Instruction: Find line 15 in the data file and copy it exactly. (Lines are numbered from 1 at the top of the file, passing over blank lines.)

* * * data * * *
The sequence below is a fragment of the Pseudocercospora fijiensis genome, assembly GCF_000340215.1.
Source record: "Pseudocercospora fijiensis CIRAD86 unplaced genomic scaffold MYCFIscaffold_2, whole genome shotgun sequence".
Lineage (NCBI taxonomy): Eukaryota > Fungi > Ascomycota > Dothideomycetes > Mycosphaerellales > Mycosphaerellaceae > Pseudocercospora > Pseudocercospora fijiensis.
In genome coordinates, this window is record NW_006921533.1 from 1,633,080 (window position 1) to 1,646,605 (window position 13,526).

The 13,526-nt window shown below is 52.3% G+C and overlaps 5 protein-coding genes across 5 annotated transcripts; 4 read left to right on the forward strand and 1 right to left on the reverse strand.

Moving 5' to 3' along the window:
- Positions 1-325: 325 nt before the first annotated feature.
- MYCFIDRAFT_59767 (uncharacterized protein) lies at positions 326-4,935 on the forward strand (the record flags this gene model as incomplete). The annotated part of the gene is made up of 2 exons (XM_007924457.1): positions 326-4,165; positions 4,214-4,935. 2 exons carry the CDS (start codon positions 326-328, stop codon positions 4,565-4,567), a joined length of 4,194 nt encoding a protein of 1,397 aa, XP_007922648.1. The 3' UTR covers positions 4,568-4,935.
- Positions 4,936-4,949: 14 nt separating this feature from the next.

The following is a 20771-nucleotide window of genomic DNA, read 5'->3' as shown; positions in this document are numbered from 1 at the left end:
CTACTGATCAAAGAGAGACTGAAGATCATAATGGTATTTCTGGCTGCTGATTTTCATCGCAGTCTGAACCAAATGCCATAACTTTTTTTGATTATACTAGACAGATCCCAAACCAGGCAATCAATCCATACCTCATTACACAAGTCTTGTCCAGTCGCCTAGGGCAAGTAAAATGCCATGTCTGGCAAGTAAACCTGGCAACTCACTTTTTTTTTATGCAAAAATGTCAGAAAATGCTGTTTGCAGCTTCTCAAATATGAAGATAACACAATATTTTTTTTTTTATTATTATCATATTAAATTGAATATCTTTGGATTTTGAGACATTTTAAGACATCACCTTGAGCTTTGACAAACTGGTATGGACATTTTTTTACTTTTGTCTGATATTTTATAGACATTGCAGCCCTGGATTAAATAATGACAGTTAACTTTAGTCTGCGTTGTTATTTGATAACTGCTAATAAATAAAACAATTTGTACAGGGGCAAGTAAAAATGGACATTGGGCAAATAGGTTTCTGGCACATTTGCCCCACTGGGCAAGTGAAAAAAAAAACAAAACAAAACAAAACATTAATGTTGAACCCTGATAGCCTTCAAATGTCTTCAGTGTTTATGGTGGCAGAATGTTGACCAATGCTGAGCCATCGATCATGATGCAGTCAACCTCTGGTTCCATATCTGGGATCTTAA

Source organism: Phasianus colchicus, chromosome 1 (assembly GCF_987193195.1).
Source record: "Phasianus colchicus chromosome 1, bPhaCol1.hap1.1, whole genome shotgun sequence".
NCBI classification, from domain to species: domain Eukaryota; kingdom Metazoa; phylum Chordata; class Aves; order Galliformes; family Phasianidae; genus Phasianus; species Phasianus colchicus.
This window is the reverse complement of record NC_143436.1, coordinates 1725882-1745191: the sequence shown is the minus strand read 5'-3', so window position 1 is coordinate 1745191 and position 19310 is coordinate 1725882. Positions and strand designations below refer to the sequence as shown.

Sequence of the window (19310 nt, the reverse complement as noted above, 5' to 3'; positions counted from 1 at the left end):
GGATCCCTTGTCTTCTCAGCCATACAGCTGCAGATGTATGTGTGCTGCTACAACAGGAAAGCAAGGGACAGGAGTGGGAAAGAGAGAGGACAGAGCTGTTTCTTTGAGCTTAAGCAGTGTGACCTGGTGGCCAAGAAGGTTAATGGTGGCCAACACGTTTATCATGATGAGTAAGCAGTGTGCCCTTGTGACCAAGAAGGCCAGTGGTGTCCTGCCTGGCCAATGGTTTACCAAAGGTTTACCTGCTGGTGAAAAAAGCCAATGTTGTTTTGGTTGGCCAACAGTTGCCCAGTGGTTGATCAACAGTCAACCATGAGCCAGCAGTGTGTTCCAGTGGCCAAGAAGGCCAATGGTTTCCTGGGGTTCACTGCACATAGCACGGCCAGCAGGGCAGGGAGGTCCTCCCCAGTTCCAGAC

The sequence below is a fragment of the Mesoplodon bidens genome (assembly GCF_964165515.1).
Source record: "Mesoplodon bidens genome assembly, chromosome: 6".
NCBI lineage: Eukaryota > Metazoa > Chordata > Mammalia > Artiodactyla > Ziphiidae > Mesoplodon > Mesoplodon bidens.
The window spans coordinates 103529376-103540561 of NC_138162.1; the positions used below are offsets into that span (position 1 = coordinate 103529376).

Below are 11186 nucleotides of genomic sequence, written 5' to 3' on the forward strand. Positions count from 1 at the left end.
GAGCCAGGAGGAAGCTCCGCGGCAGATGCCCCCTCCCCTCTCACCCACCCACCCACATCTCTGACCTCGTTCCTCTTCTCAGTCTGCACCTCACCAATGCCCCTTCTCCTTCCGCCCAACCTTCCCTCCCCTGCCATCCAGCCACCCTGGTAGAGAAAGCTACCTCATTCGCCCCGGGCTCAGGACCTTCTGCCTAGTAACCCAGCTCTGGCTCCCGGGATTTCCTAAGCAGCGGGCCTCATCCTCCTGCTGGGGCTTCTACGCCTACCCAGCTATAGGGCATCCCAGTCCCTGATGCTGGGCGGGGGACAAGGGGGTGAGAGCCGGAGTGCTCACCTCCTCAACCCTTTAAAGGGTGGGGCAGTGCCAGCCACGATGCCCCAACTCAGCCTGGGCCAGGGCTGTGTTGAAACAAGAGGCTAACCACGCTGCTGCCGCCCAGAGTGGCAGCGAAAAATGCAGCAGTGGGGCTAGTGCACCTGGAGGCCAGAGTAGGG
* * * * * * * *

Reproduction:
This window is the reverse complement of record NC_143436.1, coordinates 1725882-1745191: the sequence shown is the minus strand read 5'-3', so window position 1 is coordinate 1745191 and position 19310 is coordinate 1725882. Positions and strand designations below refer to the sequence as shown.